Whole Foods Market discriminated against its United States employees when it barred them from wearing Black Lives Matter face coverings while on the job, according to a federal lawsuit filed Monday in Boston.
The supermarket chain disciplined, intimidated and retaliated against the workers who were showing solidarity with the racial justice movement that had a resurgence of support following the May 25 death of George Floyd in Minneapolis, according to the lawsuit.
Store managers cited the company dress code as the reason for prohibiting Black Lives Matter messages.
Whole Foods in a statement said employees “must comply with our longstanding company dress code, which prohibits any visible slogans, messages, logos or advertising that are not company-related, on any article of clothing”.
But the plaintiffs say the company has allowed other messages on workers’ attire, including rainbow pins and flags, and sports team names and logos.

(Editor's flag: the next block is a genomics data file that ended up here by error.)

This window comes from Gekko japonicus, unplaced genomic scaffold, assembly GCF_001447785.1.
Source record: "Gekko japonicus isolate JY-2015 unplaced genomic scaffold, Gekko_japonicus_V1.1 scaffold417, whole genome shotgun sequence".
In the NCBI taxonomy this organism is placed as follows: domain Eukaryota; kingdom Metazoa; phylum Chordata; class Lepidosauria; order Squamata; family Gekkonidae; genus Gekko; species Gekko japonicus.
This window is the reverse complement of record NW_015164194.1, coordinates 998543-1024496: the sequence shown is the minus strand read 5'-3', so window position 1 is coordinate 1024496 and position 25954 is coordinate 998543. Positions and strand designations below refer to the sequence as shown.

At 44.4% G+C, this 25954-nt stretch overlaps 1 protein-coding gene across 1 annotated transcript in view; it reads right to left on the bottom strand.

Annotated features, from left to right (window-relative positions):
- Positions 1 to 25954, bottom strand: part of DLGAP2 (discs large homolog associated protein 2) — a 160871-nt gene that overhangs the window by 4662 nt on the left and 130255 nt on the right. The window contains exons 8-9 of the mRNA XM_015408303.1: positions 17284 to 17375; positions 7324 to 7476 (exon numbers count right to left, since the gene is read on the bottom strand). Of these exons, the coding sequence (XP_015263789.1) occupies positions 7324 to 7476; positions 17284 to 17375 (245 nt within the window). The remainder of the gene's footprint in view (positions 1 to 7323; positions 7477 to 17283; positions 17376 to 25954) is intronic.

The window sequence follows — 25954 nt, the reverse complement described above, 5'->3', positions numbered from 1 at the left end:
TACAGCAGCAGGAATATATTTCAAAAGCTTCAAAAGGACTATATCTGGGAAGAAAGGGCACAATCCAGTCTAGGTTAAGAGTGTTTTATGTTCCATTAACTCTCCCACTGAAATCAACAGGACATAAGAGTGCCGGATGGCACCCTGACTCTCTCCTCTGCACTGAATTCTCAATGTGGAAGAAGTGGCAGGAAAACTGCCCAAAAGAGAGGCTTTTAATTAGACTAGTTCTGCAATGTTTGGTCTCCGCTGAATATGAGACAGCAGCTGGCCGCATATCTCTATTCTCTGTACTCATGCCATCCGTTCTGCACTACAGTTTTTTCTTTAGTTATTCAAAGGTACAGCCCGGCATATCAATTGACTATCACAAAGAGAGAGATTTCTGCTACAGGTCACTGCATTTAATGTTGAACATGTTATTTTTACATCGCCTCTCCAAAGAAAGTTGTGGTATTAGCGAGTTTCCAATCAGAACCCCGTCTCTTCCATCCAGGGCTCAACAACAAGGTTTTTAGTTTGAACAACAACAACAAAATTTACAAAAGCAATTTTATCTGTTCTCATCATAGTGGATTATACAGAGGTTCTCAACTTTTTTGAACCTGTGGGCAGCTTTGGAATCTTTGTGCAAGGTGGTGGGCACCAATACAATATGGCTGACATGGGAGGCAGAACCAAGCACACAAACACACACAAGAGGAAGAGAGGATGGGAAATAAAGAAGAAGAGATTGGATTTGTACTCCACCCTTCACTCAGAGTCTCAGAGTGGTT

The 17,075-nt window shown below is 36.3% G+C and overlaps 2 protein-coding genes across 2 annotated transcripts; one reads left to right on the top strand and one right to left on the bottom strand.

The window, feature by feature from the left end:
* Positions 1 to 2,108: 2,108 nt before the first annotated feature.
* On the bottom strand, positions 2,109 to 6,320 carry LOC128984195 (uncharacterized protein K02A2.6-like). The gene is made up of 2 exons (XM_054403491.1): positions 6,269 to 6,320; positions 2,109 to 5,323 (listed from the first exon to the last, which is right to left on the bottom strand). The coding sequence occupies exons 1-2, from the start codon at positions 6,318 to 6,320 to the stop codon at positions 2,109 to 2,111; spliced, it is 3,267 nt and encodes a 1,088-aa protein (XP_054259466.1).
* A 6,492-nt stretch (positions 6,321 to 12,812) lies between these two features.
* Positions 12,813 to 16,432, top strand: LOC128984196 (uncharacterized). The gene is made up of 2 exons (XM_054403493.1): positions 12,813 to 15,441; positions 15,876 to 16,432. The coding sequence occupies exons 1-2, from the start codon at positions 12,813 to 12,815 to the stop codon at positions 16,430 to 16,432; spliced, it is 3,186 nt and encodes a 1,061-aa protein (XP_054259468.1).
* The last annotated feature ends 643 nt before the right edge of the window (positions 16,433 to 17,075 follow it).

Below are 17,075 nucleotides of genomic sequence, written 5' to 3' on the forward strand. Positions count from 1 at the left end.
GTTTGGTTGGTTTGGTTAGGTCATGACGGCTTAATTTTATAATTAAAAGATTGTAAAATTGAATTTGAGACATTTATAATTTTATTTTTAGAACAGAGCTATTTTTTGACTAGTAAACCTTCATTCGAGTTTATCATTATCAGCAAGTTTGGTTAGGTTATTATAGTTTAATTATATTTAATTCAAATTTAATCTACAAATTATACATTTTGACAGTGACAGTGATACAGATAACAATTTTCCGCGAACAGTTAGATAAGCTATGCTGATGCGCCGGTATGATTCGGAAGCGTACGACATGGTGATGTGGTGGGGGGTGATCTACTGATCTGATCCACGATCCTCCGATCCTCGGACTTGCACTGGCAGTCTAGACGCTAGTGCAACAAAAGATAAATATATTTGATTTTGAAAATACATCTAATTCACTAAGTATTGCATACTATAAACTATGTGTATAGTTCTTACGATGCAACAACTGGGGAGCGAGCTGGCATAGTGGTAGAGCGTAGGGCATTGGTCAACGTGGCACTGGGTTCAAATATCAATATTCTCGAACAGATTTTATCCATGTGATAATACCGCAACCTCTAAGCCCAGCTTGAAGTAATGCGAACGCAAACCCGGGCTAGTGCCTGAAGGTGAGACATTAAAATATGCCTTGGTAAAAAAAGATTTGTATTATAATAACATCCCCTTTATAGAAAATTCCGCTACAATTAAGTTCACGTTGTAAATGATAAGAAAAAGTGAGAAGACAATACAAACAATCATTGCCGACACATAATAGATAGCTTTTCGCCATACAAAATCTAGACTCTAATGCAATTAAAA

“The actions of Whole Foods against its employees are not only illegal but shameful,” Shannon Liss-Riordan, lead attorney for the plaintiffs, said in a statement.
Whole Foods “selectively and arbitrarily” enforced the dress code to specifically suppress the Black Lives Matter message, she said.
The 14 plaintiffs work at stores in Cambridge, Massachusetts; Bedford, New Hampshire; Berkeley, California; and Seattle, Washington. More plaintiffs are expected to join.
Savannah Kinzer, one of the plaintiffs, said she was fired from the Cambridge store for wearing a Black Lives Matter mask.
The complaint requests an immediate injunction against employee retaliation and termination, as well as compensatory damages and back pay.
Whole Foods in an emailed statement said it could not comment on pending litigation and denied firing Kinzer – or anyone else – for wearing a Black Lives Matter mask. The company said Kinzer had been dismissed for not working her assigned shifts.
Whole Foods does not tolerate retaliation, the statement said. “We recognize, respect, and take steps to ensure we do not impinge on employees’ legal rights,” the statement said.